Running in Docker

First, follow the Docker installation instructions to setup your Docker environment and create the project Docker containers.

We use docker-compose to run an Elasticsearch container, a PostgreSQL container, and Django in Python 2.7 and 3.6 containers. There is also a container serving the documentation.

All of these containers are configured in our docker-compose.yml file. See the Docker documentation for more about the format and use of this file.

The following URLs are mapped to your host from the containers:

To build and run the containers for the first time, run:

docker-compose up

Environment variables

Environment variables from your .env file are sourced when the Python containers start and when you access the running Python containers. Your local shell environment variables, however, are not visible to applications running in Docker. To add new environment variables, simply add them to the .env file, stop docker-compose with Ctrl+C, and start it again with docker-compose up.

Access a container's shell

  • Python 2.7: docker-compose exec python2 bash
  • Python 3.6: docker-compose exec python3 bash
  • Elasticsearch: docker-compose exec elasticsearch bash
  • PostgreSQL: docker-compose exec postgres bash

Run Django management commands

Django commands can only be run after you've opened up a shell in one of the Python containers. From there commands like cfgov/ migrate should run as expected.

The same goes for scripts like ./ and ./ — they will work as expected once you're inside the container.


Because both Python containers use the same database (in the PostgreSQL container), any management commands or scripts that operate on the database (like migrate,, and should only be run once in one of the two Python containers.

Update Python dependencies

If the Python package requirements files have changed, you will need to stop docker-compose (if it is running) and rebuild the Python containers using:

docker-compose up --build python2 python3

Work on satellite apps

See Related Projects#Using Docker.

Attach for debugging

If you have inserted a PDB breakpoint in your code and need to interact with the running Django process when the breakpoint is reached you can run docker attach:

  • Python 2.7: docker attach cfgov-refresh_python2_1
  • Python 3.6: docker attach cfgov-refresh_python3_1

When you're done, you can detach with Ctrl+P Ctrl+Q.

Useful Docker commands

For docker-compose commands, [SERVICE] is the service name that is defined in docker-compose.yml.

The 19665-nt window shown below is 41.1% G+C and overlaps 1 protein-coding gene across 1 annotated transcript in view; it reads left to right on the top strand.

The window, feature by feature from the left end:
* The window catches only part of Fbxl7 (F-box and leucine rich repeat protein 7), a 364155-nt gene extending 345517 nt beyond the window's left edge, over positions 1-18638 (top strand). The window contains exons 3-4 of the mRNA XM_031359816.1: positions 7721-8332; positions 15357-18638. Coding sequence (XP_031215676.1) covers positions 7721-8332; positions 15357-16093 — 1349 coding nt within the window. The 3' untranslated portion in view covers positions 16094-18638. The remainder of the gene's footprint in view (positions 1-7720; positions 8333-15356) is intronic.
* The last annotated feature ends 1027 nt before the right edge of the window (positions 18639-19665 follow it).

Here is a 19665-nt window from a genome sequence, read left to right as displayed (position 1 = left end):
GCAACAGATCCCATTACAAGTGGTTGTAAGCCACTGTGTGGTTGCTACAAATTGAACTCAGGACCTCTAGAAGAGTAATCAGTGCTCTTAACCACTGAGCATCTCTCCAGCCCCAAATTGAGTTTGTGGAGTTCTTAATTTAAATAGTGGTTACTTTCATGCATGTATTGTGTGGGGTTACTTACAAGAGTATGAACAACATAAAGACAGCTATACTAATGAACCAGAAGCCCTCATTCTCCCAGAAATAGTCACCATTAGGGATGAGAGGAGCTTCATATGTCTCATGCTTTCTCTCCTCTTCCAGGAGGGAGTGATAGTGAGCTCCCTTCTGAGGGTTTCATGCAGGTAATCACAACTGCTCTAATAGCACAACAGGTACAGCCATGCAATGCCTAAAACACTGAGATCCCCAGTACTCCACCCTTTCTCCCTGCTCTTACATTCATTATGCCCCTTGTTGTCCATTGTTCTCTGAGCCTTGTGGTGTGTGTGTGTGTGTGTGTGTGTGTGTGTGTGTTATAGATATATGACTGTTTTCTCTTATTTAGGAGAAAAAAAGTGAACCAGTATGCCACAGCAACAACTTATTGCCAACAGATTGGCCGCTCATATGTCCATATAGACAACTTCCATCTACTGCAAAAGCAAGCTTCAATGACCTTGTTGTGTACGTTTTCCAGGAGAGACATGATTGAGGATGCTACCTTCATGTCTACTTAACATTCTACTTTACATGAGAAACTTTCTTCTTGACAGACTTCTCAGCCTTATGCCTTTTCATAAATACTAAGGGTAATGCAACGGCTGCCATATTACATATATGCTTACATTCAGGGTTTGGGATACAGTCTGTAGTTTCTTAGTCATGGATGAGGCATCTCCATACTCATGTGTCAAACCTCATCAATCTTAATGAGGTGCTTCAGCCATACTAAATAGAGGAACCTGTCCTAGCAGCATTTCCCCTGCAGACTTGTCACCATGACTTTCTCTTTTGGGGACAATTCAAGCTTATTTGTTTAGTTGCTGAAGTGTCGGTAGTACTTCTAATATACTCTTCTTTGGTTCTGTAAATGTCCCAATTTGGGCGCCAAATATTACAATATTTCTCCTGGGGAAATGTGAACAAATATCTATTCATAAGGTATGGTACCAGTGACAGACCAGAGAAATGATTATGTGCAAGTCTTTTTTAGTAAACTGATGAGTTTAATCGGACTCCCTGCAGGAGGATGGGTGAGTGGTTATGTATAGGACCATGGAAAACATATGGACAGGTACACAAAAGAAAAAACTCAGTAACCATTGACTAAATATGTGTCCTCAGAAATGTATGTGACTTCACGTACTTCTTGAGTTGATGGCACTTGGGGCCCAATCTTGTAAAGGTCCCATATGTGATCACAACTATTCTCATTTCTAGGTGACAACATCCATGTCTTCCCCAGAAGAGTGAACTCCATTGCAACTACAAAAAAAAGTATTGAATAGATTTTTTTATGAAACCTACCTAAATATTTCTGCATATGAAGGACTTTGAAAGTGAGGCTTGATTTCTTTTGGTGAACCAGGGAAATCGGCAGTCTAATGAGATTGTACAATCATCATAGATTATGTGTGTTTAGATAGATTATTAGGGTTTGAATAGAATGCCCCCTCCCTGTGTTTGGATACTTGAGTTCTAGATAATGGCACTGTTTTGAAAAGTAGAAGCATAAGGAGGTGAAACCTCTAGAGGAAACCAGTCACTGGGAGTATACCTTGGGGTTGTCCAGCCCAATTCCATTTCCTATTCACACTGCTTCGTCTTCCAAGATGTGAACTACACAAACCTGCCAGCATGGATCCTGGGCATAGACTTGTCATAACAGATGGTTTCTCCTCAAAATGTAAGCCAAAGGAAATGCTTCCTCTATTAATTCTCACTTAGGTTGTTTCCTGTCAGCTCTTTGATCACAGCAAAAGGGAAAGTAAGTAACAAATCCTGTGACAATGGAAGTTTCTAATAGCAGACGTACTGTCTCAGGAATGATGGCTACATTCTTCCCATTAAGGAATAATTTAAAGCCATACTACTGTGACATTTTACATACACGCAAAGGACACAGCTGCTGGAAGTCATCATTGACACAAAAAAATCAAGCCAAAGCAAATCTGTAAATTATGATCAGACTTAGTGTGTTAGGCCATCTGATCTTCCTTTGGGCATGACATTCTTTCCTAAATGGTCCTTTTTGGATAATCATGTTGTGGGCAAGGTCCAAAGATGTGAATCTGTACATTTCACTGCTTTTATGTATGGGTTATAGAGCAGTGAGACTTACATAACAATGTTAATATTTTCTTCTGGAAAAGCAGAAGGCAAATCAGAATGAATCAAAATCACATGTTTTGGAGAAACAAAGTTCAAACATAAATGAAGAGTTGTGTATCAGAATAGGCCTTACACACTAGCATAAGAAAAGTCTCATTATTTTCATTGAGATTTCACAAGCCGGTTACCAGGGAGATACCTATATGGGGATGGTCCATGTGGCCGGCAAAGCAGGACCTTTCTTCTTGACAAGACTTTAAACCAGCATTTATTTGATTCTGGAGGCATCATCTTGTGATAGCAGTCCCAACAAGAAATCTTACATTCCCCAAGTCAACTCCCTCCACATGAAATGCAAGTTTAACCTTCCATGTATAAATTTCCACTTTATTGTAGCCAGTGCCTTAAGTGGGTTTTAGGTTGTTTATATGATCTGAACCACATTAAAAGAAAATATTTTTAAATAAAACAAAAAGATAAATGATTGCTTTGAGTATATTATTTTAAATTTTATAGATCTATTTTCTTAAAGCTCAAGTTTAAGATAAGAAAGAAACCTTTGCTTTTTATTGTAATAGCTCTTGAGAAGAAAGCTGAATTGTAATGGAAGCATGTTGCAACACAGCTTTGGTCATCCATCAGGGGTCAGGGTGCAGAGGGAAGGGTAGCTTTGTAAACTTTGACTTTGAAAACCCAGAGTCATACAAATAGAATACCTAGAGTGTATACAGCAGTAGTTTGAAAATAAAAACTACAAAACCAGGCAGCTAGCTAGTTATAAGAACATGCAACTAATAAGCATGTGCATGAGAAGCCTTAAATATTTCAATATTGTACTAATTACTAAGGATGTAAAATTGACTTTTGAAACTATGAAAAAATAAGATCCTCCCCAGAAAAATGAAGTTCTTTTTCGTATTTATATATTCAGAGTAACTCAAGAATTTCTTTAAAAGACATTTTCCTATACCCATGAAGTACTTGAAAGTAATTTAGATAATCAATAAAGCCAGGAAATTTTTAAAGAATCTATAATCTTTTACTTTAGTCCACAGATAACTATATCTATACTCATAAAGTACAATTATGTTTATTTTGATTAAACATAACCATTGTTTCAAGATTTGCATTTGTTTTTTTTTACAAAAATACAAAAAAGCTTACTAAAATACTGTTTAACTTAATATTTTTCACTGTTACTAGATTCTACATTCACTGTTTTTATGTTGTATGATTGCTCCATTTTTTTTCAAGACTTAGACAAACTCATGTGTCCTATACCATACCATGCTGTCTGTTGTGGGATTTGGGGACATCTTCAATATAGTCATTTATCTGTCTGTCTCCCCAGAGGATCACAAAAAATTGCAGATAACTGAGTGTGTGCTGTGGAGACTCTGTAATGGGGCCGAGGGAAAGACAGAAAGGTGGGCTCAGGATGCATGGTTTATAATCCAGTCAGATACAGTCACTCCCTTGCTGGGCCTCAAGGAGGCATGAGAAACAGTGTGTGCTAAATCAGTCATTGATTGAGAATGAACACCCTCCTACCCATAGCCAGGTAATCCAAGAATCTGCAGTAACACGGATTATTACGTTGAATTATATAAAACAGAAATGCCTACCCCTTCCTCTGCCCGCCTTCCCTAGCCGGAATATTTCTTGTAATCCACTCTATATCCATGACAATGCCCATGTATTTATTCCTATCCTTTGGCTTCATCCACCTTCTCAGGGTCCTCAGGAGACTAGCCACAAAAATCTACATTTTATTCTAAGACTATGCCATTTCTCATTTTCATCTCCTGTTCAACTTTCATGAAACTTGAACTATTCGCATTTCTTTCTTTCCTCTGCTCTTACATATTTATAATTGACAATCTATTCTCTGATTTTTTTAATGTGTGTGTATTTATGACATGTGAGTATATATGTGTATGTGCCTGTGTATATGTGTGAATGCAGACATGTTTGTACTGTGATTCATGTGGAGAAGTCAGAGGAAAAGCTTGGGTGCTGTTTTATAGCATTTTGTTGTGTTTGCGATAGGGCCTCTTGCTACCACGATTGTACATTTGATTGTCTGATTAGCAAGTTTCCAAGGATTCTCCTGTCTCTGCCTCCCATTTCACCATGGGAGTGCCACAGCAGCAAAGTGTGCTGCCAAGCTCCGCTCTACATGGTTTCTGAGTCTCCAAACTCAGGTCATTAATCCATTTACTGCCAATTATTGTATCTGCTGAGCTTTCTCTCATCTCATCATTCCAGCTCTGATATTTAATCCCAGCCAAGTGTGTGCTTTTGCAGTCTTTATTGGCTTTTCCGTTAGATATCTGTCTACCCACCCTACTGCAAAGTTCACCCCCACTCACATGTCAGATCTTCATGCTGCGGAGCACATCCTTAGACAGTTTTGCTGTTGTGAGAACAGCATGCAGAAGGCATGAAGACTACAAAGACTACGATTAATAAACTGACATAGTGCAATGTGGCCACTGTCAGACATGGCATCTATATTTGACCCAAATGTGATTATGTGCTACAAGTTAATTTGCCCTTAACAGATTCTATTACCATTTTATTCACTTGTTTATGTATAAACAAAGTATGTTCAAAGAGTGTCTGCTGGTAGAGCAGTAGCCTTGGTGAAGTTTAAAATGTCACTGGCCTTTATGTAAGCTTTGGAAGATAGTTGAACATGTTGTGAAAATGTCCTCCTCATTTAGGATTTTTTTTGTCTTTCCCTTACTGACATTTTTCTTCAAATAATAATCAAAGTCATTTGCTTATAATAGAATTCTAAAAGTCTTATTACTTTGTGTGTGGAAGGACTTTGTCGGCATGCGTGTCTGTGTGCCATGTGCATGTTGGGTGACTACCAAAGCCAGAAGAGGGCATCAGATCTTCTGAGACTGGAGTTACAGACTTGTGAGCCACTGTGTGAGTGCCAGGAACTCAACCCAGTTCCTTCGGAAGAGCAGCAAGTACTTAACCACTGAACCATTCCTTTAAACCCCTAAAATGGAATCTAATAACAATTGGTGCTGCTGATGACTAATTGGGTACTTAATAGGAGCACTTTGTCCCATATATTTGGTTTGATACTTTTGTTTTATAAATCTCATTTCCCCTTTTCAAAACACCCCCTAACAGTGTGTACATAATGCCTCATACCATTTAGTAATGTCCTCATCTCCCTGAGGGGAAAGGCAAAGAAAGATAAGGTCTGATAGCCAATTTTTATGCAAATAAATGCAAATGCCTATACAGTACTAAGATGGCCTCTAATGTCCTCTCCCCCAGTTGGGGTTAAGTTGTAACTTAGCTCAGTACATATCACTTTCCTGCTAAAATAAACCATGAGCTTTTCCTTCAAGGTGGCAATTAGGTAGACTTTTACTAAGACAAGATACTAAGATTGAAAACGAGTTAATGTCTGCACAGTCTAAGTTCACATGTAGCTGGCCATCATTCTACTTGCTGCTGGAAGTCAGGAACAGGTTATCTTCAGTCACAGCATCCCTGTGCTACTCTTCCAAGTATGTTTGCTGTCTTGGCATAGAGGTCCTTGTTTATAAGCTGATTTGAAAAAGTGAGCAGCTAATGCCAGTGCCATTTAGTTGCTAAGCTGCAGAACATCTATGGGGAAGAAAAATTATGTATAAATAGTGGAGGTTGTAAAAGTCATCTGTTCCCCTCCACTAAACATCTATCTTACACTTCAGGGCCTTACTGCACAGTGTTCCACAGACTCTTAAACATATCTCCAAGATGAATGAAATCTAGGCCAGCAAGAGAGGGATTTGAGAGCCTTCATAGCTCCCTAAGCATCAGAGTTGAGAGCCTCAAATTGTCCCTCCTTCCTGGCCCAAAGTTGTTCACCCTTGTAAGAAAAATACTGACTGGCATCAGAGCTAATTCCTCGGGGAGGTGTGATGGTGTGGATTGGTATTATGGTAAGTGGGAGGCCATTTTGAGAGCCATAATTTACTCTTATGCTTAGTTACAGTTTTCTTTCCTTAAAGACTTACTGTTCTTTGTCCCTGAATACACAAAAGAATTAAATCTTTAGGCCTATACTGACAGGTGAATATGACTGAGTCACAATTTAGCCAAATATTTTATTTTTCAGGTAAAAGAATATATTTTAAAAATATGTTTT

For docker commands, [CONTAINER] is the container name displayed with docker ps.

Production-like Docker Image

This repository includes a "production-like" Docker image, created for experimenting with how could be built and run as a Docker container in production.

This includes:

  • all relevant cfgov-refresh source code
  • all OS, Python, and JS dependencies for building and running the webapp
  • procedures for executing Django collectstatic and yarn-based frontend build process
  • an Apache HTTPD webserver with mod_wsgi, run with configs in cfgov-refresh

How do I use it?

Just Docker

If you just want to build the image:

docker build . --build-arg scl_python_version=rh-python36 -t your-desired-image-name

Note: The scl_python_version build arg specifies which Python Software Collection version you'd like to use. We've tested this against python27 and rh-python36.

Docker Compose

You can also launch the full stack locally via docker-compose. This setup is a nice way to test out new Apache config changes. It includes volumes that mount your local checkout cfgov/apache config directories into the container, allowing you to change configs locally without having to rebuild the image each time.

  1. Launch the stack.

    docker-compose -f docker-compose.yml -f up --build

    This create containers running Python 2.7 and 3.6 versions of, as well as Postgres and Elasticsearch containers, much like the development environment.

  2. Load the cfgov database (optional). If you do not already have a running cfgov database, you will need to download and load it from within the container.

    docker-compose exec python2 bash
    # Once in the container...
    export CFGOV_PROD_DB_LOCATION=<database-dump-url>
  3. Browse to your new local site.

  4. Adjust an Apache cfgov/apache config and reload Apache (optional).

    docker-compose exec python2 bash
    # Once in the container...
    httpd -d ./cfgov/apache -k restart
  5. Switch back to the development Compose setup.

    docker-compose rm -sf python3 python2
    docker-compose up --build python3 python2

How does it work?

The production image extends the development image. If you look at the Dockerfile, this is spelled out by the line:

FROM cfgov-dev as cfgov-prod

Both 'cfgov-dev' and 'cfgov-prod' are called "build stages". That line means, "create a new stage, starting from cfgov-dev, called cfgov-prod".

From there, we:

  • Install SCL-based Apache HTTPD, and the mod_wsgi version appropriate for our chosen scl_python_version.
  • Run, Django's collectstatic command, and then uninstall node and yarn.
  • Set the default command on container startup to httpd -d ./cfgov/apache -D FOREGROUND, which runs Apache using the configuration in cfgov-refresh, in the foreground (typical when running Apache in a container).